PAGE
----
On July 8, numerous mainstream news outlets, including www.theverge.com, reported on a security vulnerability affecting Mac users who have the Zoom app installed. Yesterday’s story, reported here by Dieter Bohn, explains that Jonathan Leitschuh, a security researcher, initially discovered the vulnerability earlier this year. Leitschuh has demonstrated that any website can initiate a video-enabled call on a Mac, provided that the Zoom app is installed. The principal reason for that is the Zoom app installs a limited-functionality web server on Macs that facilitates accepting video-call requests; the web-server functionality was apparently implemented as a workaround to circumvent additional security measures introduced in a recent update to the Safari web browser. Moreover, if a user were to uninstall Zoom, that web server would remain, and it could even reinstall Zoom without the user having to act.
Upon discovering the vulnerability in late March, Bohn reports that Leitschuh responsibly disclosed the discovery to Zoom and offered the company 90 days’ time to resolve the problem. (During the intervening weeks, he also had conversations with the Chromium and Mozilla Firefox security teams.) According to Leitschuh, Zoom had failed to resolve the issue satisfactorily, leading to the public disclosure on July 8.
Zoom responded to the public outcry on the same evening with a lengthy blog post. The company summarized the problem as follows: “This week, a researcher published an article raising concerns about our video experience. His concern is that if an attacker is able to trick a target Zoom user into clicking a web link to the attacker’s Zoom meeting ID URL, the target user could unknowingly join the attacker’s Zoom meeting. If the user has not configured their Zoom client to disable video upon joining meetings, the attacker may be able to view the user’s video feed.”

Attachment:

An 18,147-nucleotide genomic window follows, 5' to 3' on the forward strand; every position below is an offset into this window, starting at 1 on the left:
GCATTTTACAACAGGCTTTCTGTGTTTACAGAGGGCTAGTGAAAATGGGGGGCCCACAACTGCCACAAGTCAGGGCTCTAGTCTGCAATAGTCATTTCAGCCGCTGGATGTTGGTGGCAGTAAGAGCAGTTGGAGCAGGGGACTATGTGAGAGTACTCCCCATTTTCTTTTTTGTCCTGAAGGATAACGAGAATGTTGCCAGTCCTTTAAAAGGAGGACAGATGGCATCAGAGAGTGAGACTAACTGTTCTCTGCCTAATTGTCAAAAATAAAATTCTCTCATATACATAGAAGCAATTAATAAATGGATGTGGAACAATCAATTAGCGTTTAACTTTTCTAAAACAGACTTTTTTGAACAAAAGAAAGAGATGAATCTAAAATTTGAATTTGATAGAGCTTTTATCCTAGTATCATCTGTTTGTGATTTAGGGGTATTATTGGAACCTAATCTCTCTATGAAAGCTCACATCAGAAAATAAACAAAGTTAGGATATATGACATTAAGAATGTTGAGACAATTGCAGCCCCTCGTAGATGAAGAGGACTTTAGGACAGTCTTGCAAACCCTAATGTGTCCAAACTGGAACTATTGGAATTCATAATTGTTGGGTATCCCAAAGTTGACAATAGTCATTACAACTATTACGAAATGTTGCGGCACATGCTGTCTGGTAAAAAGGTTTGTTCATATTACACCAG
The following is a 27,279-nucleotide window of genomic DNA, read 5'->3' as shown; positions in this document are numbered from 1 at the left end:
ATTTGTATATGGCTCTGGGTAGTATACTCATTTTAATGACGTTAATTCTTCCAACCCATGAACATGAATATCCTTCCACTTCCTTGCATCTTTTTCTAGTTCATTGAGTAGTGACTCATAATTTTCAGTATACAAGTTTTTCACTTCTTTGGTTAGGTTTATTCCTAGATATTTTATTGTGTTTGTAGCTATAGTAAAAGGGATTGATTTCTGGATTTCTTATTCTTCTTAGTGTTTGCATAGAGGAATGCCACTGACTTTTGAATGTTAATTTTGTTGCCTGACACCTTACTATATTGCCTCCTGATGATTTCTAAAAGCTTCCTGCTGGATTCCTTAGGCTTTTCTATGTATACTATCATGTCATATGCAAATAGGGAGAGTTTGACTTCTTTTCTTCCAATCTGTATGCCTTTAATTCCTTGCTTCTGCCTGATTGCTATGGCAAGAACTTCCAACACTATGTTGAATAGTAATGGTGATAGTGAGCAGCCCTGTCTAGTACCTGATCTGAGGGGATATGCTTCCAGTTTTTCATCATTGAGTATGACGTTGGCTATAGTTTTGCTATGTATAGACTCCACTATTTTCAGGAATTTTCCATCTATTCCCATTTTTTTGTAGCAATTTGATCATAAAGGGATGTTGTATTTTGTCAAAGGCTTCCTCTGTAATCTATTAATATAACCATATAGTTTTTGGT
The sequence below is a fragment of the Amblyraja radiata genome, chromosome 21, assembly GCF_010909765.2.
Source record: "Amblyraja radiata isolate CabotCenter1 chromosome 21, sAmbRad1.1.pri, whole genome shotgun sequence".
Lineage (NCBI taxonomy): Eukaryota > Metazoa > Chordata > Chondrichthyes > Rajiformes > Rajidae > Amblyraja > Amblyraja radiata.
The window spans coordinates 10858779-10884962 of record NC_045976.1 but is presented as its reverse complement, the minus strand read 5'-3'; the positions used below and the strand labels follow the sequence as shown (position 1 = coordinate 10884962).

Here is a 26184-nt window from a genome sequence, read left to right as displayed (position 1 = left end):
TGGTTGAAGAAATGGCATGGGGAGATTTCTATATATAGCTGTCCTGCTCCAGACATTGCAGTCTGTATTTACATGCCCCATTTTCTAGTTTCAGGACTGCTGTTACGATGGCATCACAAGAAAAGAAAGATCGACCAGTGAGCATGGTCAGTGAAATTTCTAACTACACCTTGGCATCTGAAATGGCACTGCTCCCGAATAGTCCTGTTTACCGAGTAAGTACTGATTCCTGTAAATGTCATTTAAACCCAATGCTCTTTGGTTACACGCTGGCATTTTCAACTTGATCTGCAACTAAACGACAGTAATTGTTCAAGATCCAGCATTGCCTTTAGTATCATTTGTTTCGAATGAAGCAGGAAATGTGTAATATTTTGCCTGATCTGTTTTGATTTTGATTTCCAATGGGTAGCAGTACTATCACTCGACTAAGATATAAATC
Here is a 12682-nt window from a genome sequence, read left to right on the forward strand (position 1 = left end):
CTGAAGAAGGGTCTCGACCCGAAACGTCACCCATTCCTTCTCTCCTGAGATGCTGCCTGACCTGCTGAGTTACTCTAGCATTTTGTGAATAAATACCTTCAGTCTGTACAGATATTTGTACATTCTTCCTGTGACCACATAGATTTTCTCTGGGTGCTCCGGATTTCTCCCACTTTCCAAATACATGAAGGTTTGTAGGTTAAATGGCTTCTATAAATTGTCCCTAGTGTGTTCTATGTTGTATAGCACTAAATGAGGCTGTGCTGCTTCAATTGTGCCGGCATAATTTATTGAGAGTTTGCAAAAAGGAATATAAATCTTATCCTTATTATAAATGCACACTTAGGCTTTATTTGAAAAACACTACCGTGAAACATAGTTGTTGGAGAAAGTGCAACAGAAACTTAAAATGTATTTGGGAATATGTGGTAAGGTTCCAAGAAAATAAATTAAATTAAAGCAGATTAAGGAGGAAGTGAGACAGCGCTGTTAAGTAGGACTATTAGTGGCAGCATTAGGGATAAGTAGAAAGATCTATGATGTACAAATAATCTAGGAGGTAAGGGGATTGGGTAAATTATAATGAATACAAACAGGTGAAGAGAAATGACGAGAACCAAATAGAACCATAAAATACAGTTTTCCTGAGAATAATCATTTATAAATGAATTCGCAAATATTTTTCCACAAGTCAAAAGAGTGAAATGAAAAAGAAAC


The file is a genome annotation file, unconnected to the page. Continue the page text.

Zoom’s originally planned resolution to this issue was to apply and save users’ video preference from their first Zoom meeting to all future Zoom meetings. As such, users and system administrators could configure their client video settings to turn OFF video when joining a meeting. Initially, the company was reluctant to discontinue utilizing the web server in question because, it said, Zoom wanted to facilitate Mac users having a one-click-to-join user experience. In effect, the company was saying it was on users, upon joining their first meeting from a given device, to indicate they would like their video to be turned OFF until directed otherwise.
On the afternoon of July 9, however, Zoom made an abrupt about face. CEO Eric Yuan confirmed that Zoom would release a patch to disable the web-server functionality and, in so doing, restore protections for Mac users. According to an article from www.wired.com, reported here by Lily Hay Newman, Yuan revealed the company’s change of heart in a Zoom meeting that Leitschuh had created in his efforts to prove the security vulnerability.